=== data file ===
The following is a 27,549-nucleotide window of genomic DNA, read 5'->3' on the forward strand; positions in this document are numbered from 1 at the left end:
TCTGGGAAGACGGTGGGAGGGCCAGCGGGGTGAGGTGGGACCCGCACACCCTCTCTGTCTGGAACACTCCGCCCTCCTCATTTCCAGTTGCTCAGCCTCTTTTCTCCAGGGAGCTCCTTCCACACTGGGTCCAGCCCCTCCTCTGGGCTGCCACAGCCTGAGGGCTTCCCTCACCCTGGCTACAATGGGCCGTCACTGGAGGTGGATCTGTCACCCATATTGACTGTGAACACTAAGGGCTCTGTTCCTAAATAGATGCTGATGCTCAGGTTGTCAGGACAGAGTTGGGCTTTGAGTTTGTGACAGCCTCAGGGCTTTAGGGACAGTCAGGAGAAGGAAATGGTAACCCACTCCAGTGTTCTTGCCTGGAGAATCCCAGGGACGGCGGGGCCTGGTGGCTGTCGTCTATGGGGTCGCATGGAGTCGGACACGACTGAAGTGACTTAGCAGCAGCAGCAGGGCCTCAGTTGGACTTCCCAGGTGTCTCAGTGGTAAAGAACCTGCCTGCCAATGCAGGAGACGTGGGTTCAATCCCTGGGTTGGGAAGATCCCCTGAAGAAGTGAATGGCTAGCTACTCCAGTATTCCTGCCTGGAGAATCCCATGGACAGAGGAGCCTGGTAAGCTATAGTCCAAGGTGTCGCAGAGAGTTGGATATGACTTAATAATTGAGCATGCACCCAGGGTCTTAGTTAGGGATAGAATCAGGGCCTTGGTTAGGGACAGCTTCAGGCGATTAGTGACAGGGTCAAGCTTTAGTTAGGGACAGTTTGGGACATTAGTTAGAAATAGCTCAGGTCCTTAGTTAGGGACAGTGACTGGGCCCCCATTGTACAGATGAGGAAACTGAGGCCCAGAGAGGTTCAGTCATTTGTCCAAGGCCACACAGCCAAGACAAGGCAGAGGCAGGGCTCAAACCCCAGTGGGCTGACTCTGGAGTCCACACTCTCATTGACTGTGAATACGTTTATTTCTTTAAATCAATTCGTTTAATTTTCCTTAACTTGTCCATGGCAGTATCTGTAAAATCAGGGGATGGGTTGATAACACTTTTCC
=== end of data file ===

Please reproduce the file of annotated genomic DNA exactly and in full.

The following is a 27,549-nucleotide window of genomic DNA, read 5'->3' on the forward strand; positions in this document are numbered from 1 at the left end:
TCTGGGAAGACGGTGGGAGGGCCAGCGGGGTGAGGTGGGACCCGCACACCCTCTCTGTCTGGAACACTCCGCCCTCCTCATTTCCAGTTGCTCAGCCTCTTTTCTCCAGGGAGCTCCTTCCACACTGGGTCCAGCCCCTCCTCTGGGCTGCCACAGCCTGAGGGCTTCCCTCACCCTGGCTACAATGGGCCGTCACTGGAGGTGGATCTGTCACCCATATTGACTGTGAACACTAAGGGCTCTGTTCCTAAATAGATGCTGATGCTCAGGTTGTCAGGACAGAGTTGGGCTTTGAGTTTGTGACAGCCTCAGGGCTTTAGGGACAGTCAGGAGAAGGAAATGGTAACCCACTCCAGTGTTCTTGCCTGGAGAATCCCAGGGACGGCGGGGCCTGGTGGCTGTCGTCTATGGGGTCGCATGGAGTCGGACACGACTGAAGTGACTTAGCAGCAGCAGCAGGGCCTCAGTTGGACTTCCCAGGTGTCTCAGTGGTAAAGAACCTGCCTGCCAATGCAGGAGACGTGGGTTCAATCCCTGGGTTGGGAAGATCCCCTGAAGAAGTGAATGGCTAGCTACTCCAGTATTCCTGCCTGGAGAATCCCATGGACAGAGGAGCCTGGTAAGCTATAGTCCAAGGTGTCGCAGAGAGTTGGATATGACTTAATAATTGAGCATGCACCCAGGGTCTTAGTTAGGGATAGAATCAGGGCCTTGGTTAGGGACAGCTTCAGGCGATTAGTGACAGGGTCAAGCTTTAGTTAGGGACAGTTTGGGACATTAGTTAGAAATAGCTCAGGTCCTTAGTTAGGGACAGTGACTGGGCCCCCATTGTACAGATGAGGAAACTGAGGCCCAGAGAGGTTCAGTCATTTGTCCAAGGCCACACAGCCAAGACAAGGCAGAGGCAGGGCTCAAACCCCAGTGGGCTGACTCTGGAGTCCACACTCTCATTGACTGTGAATACGTTTATTTCTTTAAATCAATTCGTTTAATTTTCCTTAACTTGTCCATGGCAGTATCTGTAAAATCAGGGGATGGGTTGATAACACTTTTCC